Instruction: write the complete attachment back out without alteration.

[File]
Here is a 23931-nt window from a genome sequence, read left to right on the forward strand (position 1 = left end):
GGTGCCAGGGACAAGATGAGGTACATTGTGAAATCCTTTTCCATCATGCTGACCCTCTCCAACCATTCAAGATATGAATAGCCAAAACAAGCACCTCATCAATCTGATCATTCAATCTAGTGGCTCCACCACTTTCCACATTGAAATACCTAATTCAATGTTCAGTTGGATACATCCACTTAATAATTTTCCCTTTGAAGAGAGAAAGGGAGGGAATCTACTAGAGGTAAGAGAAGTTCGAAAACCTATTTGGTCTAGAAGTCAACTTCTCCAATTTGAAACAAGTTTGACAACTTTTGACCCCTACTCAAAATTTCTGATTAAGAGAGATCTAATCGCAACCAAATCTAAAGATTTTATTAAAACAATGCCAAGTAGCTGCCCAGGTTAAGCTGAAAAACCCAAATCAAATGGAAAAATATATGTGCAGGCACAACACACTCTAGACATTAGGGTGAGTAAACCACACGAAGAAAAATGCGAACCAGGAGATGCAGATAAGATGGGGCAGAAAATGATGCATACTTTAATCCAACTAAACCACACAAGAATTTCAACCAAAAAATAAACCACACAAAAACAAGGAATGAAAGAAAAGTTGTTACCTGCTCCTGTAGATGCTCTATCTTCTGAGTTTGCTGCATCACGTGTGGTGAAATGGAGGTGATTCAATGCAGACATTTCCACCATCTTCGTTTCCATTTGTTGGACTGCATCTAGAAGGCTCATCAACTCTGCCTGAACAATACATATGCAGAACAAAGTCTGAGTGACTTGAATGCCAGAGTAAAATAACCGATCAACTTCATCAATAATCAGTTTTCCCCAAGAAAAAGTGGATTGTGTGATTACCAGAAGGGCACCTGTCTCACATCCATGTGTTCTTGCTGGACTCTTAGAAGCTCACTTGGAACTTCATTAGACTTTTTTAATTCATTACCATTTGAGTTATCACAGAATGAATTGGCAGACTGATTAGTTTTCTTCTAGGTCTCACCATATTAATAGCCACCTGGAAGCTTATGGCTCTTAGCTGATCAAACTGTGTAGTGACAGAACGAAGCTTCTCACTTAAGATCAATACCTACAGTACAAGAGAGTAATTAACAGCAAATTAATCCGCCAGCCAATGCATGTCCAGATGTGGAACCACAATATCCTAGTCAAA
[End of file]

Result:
Here is a 23931-nt window from a genome sequence, read left to right on the forward strand (position 1 = left end):
GGTGCCAGGGACAAGATGAGGTACATTGTGAAATCCTTTTCCATCATGCTGACCCTCTCCAACCATTCAAGATATGAATAGCCAAAACAAGCACCTCATCAATCTGATCATTCAATCTAGTGGCTCCACCACTTTCCACATTGAAATACCTAATTCAATGTTCAGTTGGATACATCCACTTAATAATTTTCCCTTTGAAGAGAGAAAGGGAGGGAATCTACTAGAGGTAAGAGAAGTTCGAAAACCTATTTGGTCTAGAAGTCAACTTCTCCAATTTGAAACAAGTTTGACAACTTTTGACCCCTACTCAAAATTTCTGATTAAGAGAGATCTAATCGCAACCAAATCTAAAGATTTTATTAAAACAATGCCAAGTAGCTGCCCAGGTTAAGCTGAAAAACCCAAATCAAATGGAAAAATATATGTGCAGGCACAACACACTCTAGACATTAGGGTGAGTAAACCACACGAAGAAAAATGCGAACCAGGAGATGCAGATAAGATGGGGCAGAAAATGATGCATACTTTAATCCAACTAAACCACACAAGAATTTCAACCAAAAAATAAACCACACAAAAACAAGGAATGAAAGAAAAGTTGTTACCTGCTCCTGTAGATGCTCTATCTTCTGAGTTTGCTGCATCACGTGTGGTGAAATGGAGGTGATTCAATGCAGACATTTCCACCATCTTCGTTTCCATTTGTTGGACTGCATCTAGAAGGCTCATCAACTCTGCCTGAACAATACATATGCAGAACAAAGTCTGAGTGACTTGAATGCCAGAGTAAAATAACCGATCAACTTCATCAATAATCAGTTTTCCCCAAGAAAAAGTGGATTGTGTGATTACCAGAAGGGCACCTGTCTCACATCCATGTGTTCTTGCTGGACTCTTAGAAGCTCACTTGGAACTTCATTAGACTTTTTTAATTCATTACCATTTGAGTTATCACAGAATGAATTGGCAGACTGATTAGTTTTCTTCTAGGTCTCACCATATTAATAGCCACCTGGAAGCTTATGGCTCTTAGCTGATCAAACTGTGTAGTGACAGAACGAAGCTTCTCACTTAAGATCAATACCTACAGTACAAGAGAGTAATTAACAGCAAATTAATCCGCCAGCCAATGCATGTCCAGATGTGGAACCACAATATCCTAGTCAAA